Page 13 of 16 FirstFirst ... 3910111213141516 LastLast
Results 181 to 195 of 240

Thread: Baroque "chord progressions"

  1. #181
    Banned
    Join Date
    Dec 2018
    Posts
    1,267
    Post Thanks / Like

    Default

    Quote Originally Posted by BabyGiraffe View Post
    Music has nothing to do with morality and feelings!!! You can associate certain sounds with some kind of cultural norms, it doesn't mean anything.
    And using stock motives/phrases/whole sequences has little to do with order or balance in composition, more with craftsmanship and commercial productivity + lack of creativity (or else Telemann wouldn't write 3000 compositions). And this remark can be applied to other musical periods and famous composers.
    The entire baroque movement had as a goal to glorify the church, who at that time had enormous power. Of course music is tied to morality and feelings, and even deeper in politics, culture, and societal values; it's baffling that you think otherwise.

  2. Likes millionrainbows liked this post
  3. #182
    Banned
    Join Date
    Jun 2012
    Location
    USA
    Posts
    15,994
    Post Thanks / Like
    Blog Entries
    139

    Default

    Quote Originally Posted by isorhythm View Post
    If you want to get an idea of how he thought, you have to study his music. That's all there is to it.
    Oh, a general explanation would suffice. I don't want to work you too hard. Anyway, you know how I love generalities!

  4. #183
    Banned
    Join Date
    Jun 2012
    Location
    USA
    Posts
    15,994
    Post Thanks / Like
    Blog Entries
    139

    Default

    Quote Originally Posted by Woodduck View Post
    The idea that because Bach didn't entertain certain analytical notions (and do we know exactly what analytical notions he did entertain?), he didn't "think harmonically," is ridiculous.
    Then why did academics state in this thread, an assumption that the OP's post clearly recognized, that "chords" were not a conception in Baroque compositional practice? This is not after-the fact analysis; this is compositional thinking, and Bach adheres to the norms of 'non-harmonic tones.'

    His harmonic thinking exceeded in complexity and power that of any other composer of his time, and it was precisely what enabled him to give coherence to his contrapuntal thinking, which also exceeded in complexity and power that of any other composer of his time. "Thinking," in the act of composition, is not academic analysis.
    Now you are posing contradictory ideas, which you can't explain or describe, "except in writing music" or "analyzing Bach's music" which are inescapably tied to present-day harmonic thinking. Since Bach wasn't a theorist, it can't be analyzed except on its own terms.

    It appears that the assertion that "chords were not recognized in Baroque era thinking" is therefore misleading, if not downright incorrect, whether he did or did not in retrospect. So, what's the explanation?

    Ironically, then, Bach and contrapuntal music in general defers to strictly-defined voice-leading procedures and linear "non-harmonic tones" in lieu of "harmonic ideas" like chords and chord inversions. That sounds like a "theory of analysis" to me.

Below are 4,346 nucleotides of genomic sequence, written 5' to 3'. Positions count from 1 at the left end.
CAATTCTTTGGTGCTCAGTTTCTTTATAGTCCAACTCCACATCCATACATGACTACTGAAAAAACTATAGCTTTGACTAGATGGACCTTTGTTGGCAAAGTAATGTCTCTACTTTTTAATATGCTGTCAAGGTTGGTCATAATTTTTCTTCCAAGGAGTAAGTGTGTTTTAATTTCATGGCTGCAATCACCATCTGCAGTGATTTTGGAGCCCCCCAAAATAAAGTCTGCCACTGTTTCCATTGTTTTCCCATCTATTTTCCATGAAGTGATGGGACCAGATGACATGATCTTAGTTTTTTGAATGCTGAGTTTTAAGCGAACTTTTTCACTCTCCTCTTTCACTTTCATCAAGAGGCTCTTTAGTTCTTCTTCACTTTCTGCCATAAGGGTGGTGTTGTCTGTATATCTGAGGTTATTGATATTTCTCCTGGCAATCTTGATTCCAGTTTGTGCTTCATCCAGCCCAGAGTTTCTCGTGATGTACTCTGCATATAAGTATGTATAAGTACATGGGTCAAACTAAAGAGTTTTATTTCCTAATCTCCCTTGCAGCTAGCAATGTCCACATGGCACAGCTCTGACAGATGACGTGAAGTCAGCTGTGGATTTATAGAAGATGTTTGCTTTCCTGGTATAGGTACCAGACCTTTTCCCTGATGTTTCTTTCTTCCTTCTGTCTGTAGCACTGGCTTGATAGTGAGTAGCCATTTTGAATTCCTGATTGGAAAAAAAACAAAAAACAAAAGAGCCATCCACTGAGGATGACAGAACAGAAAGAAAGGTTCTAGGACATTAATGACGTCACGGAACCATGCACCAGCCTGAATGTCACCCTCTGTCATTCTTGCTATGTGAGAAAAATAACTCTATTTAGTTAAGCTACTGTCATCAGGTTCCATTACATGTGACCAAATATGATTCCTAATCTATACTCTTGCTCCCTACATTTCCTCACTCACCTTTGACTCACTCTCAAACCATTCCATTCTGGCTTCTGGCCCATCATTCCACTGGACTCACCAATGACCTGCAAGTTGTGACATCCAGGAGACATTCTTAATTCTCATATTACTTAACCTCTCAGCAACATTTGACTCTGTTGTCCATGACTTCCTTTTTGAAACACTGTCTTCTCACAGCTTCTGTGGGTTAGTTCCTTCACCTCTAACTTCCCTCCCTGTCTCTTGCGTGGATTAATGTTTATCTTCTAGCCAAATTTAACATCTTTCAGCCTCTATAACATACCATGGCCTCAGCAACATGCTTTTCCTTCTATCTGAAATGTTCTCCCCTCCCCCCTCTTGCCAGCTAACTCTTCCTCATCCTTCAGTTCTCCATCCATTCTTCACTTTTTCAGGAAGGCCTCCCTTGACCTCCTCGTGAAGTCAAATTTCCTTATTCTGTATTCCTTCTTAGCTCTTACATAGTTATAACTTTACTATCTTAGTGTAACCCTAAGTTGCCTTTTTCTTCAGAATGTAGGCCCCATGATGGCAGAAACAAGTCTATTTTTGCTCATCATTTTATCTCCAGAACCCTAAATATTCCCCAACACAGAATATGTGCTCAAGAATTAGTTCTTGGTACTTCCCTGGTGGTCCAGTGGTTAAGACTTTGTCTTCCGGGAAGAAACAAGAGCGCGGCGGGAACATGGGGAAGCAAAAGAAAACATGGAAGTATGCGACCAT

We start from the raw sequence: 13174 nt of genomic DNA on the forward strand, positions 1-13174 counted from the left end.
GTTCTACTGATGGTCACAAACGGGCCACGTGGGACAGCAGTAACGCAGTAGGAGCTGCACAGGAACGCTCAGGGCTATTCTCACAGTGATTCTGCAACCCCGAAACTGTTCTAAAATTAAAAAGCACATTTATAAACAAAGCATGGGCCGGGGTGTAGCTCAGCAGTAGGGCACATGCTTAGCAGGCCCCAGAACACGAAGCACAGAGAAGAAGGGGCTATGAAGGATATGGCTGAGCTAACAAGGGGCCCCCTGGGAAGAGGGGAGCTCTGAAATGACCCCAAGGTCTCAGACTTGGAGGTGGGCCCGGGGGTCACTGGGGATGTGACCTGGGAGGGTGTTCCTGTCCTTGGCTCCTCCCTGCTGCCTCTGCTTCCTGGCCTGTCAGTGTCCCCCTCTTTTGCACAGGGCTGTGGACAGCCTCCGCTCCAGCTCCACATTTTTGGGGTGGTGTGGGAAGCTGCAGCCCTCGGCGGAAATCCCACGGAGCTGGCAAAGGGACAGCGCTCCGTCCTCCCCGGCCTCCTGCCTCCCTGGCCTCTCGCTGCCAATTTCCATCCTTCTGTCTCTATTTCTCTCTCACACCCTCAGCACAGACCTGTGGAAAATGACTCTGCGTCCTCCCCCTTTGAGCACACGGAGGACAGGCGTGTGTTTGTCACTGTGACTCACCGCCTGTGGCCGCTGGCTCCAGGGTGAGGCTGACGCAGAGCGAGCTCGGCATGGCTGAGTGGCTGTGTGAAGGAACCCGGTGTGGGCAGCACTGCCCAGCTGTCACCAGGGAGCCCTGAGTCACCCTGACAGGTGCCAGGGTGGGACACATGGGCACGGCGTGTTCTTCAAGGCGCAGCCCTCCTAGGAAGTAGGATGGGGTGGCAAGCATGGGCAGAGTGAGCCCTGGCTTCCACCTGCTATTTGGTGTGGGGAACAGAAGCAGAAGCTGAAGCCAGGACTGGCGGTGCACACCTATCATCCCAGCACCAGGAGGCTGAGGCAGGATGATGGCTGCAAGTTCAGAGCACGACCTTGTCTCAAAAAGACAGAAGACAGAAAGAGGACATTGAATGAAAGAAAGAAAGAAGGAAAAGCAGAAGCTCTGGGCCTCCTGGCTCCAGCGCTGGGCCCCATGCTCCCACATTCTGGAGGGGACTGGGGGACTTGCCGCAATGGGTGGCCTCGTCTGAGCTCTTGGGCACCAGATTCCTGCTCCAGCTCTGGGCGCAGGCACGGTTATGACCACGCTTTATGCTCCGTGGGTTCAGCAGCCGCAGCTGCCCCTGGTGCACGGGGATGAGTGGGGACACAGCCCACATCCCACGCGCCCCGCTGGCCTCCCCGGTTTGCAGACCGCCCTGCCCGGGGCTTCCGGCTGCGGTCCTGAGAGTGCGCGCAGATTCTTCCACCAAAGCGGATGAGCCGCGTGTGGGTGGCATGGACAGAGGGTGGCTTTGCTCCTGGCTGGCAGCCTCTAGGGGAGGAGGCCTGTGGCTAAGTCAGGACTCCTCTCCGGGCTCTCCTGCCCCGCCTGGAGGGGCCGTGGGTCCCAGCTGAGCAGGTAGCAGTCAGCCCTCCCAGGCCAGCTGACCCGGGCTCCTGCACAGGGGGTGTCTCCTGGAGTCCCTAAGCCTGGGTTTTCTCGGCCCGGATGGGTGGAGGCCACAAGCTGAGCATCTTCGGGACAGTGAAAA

It also raises the question, "why did Bach reject Rameau's ideas?" (see C.P.E. Bach's The True Art of Keyboard Playing)

    Plus, if theory is "after the fact" analysis of common practices, it seems misleading to separate them to the degree that has been attempted here, if the ideas are derived from the music itself.

    I didn't say that ALL "modern style" harmonic thought was excluded; only instances similar to the "I M7" which was used from the beginning as an example of a "non-harmonic tone" instead of being thought of as a chord, or 'chords' like C-Eb-G-Ab (Cmin/Ab maj polychord in Sinfonia 9).

    Bach always "defers" to the line, not harmony/chords. In this sense, if he was thinking harmonically, it deferred to counterpoint and was a much more primitive way 'harmonic' using the ear, which I've been an advocate for all along! Thanks for reinforcing my way of "harmonic" thinking.

    If, as you say, harmonic thinking is required in order to write music, then it was in an undefined, vague form which no one can explain. How did the Baroque "classify chords" if they did not recognize the idea of chords? Harmonic thinking did not exist in Bach's time, so no one has explained exactly how he thought about harmonic root movement or harmonic "progressions."
    Last edited by millionrainbows; May-13-2020 at 22:19.

  5. #184
    Banned
    Join Date
    Jun 2012
    Location
    USA
    Posts
    15,994
    Post Thanks / Like
    Blog Entries
    139

    Default

    Quote Originally Posted by 1996D View Post
    The entire baroque movement had as a goal to glorify the church, who at that time had enormous power. Of course music is tied to morality and feelings, and even deeper in politics, culture, and societal values; it's baffling that you think otherwise.
    Yes, music is tied to those things, but BabyGiraffe was being "totally objective and rational" and was speaking of the music "objectively and formally," out of all contexts except its existence as "vibrations", excluding the human/subjective dimension. See my thread "Can Music Be Objectified" or something along those lines. There area many 'rational thinkers' out there.